Sports can bring out the best in people. But, just as often, it brings out the worst.
“Winning isn’t everything,” intoned Vince Lombardi, “it’s the only thing.”
So it was in the eighth century before the Common Era when athletes in the original Greek Olympics bribed their competitors in order to win. Thousands of years later, we have Pete Rose and the match-fixers in English football.
Back then, they found runners secretly riding horses over the unsupervised legs of the marathon. In more recent times, Fred Lorz “won” the 1904 marathon when he drove his newly-invented car part of the way. And there was Rosie Ruiz, whose strategy for completing the 1980 New York marathon included a few stops on the subway.
Nothing seems to change. It can be 1972 when Bobby Clarke viciously slashes USSR star Valeri Kharlamov or 2004 when Todd Bertuzzi becomes a common criminal by paralyzing rookie Steve Moore.
In 1994, Tonya Harding hired a goon to bash in Nancy Kerrigan’s knee. In 2006, backup punter Mitch Cozad personally stabbed his own teammate in the leg to try to be the starter.
Last week, somebody shot a 10-year old kid’s grandparents after a youth baseball game.
Steroids continue to be a plague on the house of almost every professional sport. Barry Bonds, Ron Artest, Joe Horn and Maurice Clarett are a collective disgrace. George W. Bush has never met a law he won’t break for some moronic short-term advantage.
And now the newest candidate for induction into the bad sports Hall of Fame is none other than Heisman winner Reggie Bush.
The NCAA, in its infinite wisdom, is checking out a claim that while at USC Reggie’s family was showered with illegal gifts by prospective agents. The thinking goes that if Reggie got illegal compensation, he would be retroactively labeled a professional athlete for his final two seasons at USC.
There are those who are clamoring for Bush to return his Heisman and for the Trojans to forfeit the national title. They would put Bush in the company of Ruiz and Bonds and the rest — a cheater.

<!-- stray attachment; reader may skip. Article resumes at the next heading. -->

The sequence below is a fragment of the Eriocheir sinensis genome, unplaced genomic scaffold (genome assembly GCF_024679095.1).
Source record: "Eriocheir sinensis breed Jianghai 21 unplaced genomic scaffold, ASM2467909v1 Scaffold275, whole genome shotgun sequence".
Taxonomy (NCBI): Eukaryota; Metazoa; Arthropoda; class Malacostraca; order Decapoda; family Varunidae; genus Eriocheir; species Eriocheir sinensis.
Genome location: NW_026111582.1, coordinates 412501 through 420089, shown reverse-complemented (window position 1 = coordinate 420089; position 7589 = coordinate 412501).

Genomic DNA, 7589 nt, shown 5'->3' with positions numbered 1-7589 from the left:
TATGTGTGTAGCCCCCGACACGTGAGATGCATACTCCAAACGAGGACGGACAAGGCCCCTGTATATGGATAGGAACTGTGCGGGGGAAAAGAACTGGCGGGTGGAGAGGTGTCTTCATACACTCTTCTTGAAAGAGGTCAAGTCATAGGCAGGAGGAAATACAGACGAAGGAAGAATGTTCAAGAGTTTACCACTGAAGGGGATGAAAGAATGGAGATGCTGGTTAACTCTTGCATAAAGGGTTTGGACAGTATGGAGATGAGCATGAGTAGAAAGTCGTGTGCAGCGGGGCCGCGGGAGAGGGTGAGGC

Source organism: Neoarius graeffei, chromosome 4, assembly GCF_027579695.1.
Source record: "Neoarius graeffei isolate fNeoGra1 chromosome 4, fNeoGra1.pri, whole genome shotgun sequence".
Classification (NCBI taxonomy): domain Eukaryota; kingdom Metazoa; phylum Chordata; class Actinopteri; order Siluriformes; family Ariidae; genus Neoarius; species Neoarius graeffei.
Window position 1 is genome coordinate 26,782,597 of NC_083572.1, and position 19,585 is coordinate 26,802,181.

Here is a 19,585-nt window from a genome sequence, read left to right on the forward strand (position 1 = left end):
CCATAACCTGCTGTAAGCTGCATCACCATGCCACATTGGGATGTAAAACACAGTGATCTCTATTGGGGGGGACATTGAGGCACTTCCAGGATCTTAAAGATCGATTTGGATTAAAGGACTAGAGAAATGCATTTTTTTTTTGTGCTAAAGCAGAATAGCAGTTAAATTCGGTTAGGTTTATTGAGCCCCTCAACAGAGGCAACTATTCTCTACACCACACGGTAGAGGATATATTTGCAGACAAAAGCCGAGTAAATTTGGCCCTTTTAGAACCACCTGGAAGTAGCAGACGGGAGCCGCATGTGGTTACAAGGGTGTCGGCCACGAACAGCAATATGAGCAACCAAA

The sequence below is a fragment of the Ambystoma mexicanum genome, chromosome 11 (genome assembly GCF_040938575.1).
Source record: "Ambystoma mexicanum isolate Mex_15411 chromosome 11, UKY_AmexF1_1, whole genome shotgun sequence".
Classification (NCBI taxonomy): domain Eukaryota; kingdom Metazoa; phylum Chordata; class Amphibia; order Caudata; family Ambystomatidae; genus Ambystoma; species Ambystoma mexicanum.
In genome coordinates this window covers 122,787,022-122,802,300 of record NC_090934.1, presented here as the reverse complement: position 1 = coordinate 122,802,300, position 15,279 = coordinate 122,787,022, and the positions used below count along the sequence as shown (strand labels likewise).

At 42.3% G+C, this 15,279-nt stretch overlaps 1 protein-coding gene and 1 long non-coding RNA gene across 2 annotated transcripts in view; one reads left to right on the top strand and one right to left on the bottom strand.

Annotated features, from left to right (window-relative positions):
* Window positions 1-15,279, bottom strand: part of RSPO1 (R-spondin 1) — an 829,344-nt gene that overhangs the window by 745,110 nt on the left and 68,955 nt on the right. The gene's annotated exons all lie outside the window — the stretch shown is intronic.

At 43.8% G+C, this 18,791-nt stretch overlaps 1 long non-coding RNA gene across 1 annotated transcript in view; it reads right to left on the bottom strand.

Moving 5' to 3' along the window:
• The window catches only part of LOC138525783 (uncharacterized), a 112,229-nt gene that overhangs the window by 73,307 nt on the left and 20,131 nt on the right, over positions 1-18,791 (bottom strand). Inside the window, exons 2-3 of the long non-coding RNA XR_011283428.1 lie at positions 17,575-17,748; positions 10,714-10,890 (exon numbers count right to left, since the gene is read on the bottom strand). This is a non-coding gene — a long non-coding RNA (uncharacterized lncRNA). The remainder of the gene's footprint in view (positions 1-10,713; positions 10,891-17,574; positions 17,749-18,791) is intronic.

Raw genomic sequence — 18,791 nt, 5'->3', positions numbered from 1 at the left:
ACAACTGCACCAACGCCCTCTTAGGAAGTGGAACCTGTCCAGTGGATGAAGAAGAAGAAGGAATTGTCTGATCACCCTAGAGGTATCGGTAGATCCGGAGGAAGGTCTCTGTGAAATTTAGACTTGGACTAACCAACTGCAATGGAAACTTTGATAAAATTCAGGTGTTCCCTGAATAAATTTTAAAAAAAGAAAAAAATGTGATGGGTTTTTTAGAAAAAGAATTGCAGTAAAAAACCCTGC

But Reggie never took the subway while returning kickoffs and he never took any drugs to make him faster or stronger.
What he has done lately for the New Orleans Saints belies the idea Reggie is a bad sport.
This past Monday night, the world watched as the Superdome hosted its first Saints’ game since Hurricane Katrina. Although much of New Orleans is still desolate, the football stadium was luminous.
Lights — cracked and broken 13 months before — shined brighter than ever as a guy named Curtis Deloatch recovered a blocked punt for a touchdown less than two minutes into the game. The fans were delirious with joy, and both the Superdome and New Orleans were bursting with life and hope.
Since coming to New Orleans in this year’s draft, Reggie Bush has done everything right. His statistics the other night (72 yards) are not important.
What is important is Reggie gave $86,000 to a local high school to rebuild their football field which was ravaged by Katrina. He gave another $56,000 to Holy Rosary High — a special needs school in the suburbs. He has personally been down the Garden District to pass out food and hygiene supplies to the needy.
A Louisiana priest calls him, “Saint Reginald.”
Even movie director Spike Lee said of Reggie: “As Americans, we know Reggie Bush is not FEMA, Michael Chertoff, Blanco or Nagin, but he means something to this city, he means something to this state.”
We can learn from the lessons of Jim Thorpe and protect Reggie Bush against those who would assassinate his character.
Reggie’s character is on display every day in New Orleans. He is not a Barry Bonds or a Rosie Ruiz. He is a credit to his team, his community and to his recovering city.
Kyle Sheahen is a Sun Senior Editor. The Ultimate Trip will appear every other Friday this semester.